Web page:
When the demands of everyday life exceed your ability to cope, it causes stress. For Fibromyalgia patients the stress of pain management can be devastating and leave people feeling depressed and isolated, but there are tools out there than can help. For Denise Marsh it was Massage Therapy.
Massage Therapy for me has been a life saver. I was diagnosed with Fibromyalgia 25 years ago and that was one of the first things that really helped me. Helps with sleep, relaxes my muscles, and allows my lymph system to flow. It really gives me relief and looseness. It really helps with the stiffness of my body, especially first thing in the morning.
There are many benefits of Massage Therapy. Part of it is receiving touch. Sometimes when we are in pain we’re alienated from the rest of our relationships and touch is sometimes deprived. One of the biggest things is improvement of circulation – the blood circulation and particularly the lymphatic circulation. The only pump the lymph has is muscle movement and massage can accomplish a lot of cleansing lymphatic movement.
Massage is very important because it is the only thing, sometimes, that can break up the restriction or the knots or the tightness that’s in the muscle. It has to be done in the right way of course. Too pokey and it tends to flare up the situation, but a nice gentle, smooth massage where you are at first going with the fibers of the muscle that tends to be tolerated better. Then you go perpendicular to the muscles fibers and you gently, layer by layer, loosen the muscles up.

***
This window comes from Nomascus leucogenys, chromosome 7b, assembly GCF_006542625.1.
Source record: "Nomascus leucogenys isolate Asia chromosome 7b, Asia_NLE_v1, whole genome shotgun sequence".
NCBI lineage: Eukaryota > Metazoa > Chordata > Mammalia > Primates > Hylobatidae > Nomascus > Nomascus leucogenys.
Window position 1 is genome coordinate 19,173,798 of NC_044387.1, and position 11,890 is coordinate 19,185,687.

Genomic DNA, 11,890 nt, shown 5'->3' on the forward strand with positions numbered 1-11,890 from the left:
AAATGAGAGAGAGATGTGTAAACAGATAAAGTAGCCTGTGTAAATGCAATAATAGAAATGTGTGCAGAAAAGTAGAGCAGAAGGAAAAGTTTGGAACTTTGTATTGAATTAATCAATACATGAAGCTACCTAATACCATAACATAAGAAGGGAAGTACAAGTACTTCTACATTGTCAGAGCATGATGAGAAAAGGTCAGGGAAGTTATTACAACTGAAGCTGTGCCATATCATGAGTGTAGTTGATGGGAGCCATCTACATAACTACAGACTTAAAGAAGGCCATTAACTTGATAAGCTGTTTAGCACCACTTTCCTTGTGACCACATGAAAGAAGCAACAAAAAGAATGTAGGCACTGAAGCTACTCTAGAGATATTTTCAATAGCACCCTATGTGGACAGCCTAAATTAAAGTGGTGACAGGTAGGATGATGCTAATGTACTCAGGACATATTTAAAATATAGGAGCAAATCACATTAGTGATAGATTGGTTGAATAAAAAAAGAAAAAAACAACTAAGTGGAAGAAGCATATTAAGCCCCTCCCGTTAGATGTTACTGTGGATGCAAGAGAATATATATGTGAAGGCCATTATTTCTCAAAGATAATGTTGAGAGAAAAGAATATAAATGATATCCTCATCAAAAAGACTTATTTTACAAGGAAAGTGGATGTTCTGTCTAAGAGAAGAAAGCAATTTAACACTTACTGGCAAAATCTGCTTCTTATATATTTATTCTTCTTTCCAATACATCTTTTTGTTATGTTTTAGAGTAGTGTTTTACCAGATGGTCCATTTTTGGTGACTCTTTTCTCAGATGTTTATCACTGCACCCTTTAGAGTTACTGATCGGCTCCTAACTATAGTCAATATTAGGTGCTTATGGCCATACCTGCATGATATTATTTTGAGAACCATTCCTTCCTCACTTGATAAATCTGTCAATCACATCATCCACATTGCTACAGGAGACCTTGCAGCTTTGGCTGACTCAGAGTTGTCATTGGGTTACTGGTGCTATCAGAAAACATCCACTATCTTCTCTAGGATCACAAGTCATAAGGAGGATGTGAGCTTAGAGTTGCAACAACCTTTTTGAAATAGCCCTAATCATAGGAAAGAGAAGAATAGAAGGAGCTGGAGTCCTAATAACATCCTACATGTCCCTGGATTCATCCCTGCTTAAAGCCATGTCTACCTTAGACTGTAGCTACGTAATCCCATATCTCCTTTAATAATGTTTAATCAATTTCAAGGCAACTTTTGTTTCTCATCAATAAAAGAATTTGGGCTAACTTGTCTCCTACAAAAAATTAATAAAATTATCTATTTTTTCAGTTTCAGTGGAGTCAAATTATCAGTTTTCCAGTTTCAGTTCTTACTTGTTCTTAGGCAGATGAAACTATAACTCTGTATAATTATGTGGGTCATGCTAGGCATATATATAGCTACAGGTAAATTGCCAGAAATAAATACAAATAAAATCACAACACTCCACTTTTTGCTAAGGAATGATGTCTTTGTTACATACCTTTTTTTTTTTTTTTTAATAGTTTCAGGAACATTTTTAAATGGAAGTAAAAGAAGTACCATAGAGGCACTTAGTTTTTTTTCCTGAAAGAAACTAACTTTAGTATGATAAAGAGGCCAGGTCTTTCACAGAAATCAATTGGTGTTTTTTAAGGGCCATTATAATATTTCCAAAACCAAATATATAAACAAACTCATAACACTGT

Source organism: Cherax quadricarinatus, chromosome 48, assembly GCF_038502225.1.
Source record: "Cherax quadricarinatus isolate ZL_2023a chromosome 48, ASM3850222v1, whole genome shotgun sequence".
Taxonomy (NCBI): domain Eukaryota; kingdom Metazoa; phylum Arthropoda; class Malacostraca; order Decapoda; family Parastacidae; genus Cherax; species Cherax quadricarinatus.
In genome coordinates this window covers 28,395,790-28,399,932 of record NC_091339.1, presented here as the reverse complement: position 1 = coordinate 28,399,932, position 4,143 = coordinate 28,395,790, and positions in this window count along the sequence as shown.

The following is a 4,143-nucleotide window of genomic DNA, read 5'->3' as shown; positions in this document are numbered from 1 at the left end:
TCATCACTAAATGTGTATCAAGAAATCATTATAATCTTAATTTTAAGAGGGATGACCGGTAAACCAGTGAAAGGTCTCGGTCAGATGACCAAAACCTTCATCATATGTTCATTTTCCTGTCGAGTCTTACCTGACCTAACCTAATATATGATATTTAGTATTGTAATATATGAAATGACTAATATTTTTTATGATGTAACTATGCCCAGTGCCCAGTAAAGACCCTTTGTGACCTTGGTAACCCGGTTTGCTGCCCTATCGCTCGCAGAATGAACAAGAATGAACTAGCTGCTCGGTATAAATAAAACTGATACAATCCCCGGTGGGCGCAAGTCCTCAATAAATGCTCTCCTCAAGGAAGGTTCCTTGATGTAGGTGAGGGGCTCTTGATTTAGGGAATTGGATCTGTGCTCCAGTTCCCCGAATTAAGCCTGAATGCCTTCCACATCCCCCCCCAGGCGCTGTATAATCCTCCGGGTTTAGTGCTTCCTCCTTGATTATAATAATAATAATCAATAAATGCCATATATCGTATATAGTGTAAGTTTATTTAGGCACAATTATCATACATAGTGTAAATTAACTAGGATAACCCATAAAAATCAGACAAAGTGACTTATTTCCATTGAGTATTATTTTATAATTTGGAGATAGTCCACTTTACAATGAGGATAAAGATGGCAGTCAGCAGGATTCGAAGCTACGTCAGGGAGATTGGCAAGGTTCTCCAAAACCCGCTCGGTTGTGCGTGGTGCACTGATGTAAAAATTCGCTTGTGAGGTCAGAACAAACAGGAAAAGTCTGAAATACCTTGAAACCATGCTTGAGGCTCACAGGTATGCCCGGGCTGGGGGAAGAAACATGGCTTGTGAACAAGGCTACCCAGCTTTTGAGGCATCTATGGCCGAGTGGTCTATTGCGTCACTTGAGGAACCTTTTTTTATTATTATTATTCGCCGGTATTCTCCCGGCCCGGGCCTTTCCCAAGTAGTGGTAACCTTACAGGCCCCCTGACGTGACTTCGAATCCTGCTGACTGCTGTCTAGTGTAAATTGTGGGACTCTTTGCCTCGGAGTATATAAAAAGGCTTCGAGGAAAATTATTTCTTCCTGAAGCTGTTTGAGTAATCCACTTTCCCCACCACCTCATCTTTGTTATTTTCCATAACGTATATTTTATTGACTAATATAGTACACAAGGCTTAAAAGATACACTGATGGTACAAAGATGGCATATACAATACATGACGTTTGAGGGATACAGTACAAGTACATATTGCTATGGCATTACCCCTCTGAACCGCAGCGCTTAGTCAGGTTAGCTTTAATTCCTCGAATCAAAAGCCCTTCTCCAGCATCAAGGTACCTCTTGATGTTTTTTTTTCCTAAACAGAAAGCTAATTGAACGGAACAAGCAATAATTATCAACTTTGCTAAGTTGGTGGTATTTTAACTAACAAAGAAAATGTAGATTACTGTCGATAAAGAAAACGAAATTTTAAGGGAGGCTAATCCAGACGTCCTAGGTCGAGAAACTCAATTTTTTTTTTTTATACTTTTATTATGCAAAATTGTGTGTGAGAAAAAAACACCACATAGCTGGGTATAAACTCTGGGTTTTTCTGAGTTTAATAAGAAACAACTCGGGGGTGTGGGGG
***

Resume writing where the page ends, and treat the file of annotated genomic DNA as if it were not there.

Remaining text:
Most Fibromyalgia patients have neck and shoulder discomfort. In that area there is tight, knotty tissue. The chair massage, first of all, can be done anywhere; it can be done over the clothing. It’s usually of a shorter duration - 15-20 minutes.
The Massage on the table is usually a full-body massage - An hour to an hour-and-a-half in length. Very often that is too overwhelming to begin with. I use eclectic type of massage and so each person is individual and it’s tailored to their needs. So, for instance somebody with chronic pain Fibromyalgia, you might have to start out very slowly with a Swedish type of a massage, which once again is a long, smooth stroke concentrating more on the circulation. You might move up to something like neuro-muscular, which takes the pressure off the nerve endings and releases trigger points and also possibly even Myofascial release. Every muscle, muscle fiber, muscle bundle is wrapped in it’s own package and that’s called LaFascia. LaFascia gets restrictions in it, it tightens down, it sticks to itself, it has an elastic quality so as you work with it, you warm it up and it starts moving with you – independent of the muscle and the skin.
A deep Myofacial release is very important when my muscles become stuck, where I have limited motion, a lot of pain in muscles. By having the deep Myofacial release, it gives me relief from pain and it offers freedom of motion. More blood flow allows for more healing to happen.
Trigger point therapy is often addressed with sustained, deep pressure and it can be uncomfortable. You can still address those pain areas with a lighter touch, still has to be firm. You can work them out slowly by kneading, and lifting and palpating those areas. You don’t have to do everything all at once. Massage is accumulative, it builds on itself. So it’s a good idea that if you’re going to try massage as one of your methods to deal with Fibromyalgia that you would want to do at least, I would suggest four sessions starting possibly with only a half hour working up to more complex therapies and see what results you would actually get. One time would probably not give you enough information.
Martin Tamler, M.D.:
Massage is extremely helpful; it’s one of probably top treatments that universally Fibromyalgia patients will say was beneficial to them.
It definitely helps to relieve the pain. It’s very good for both the physical body and for the mind.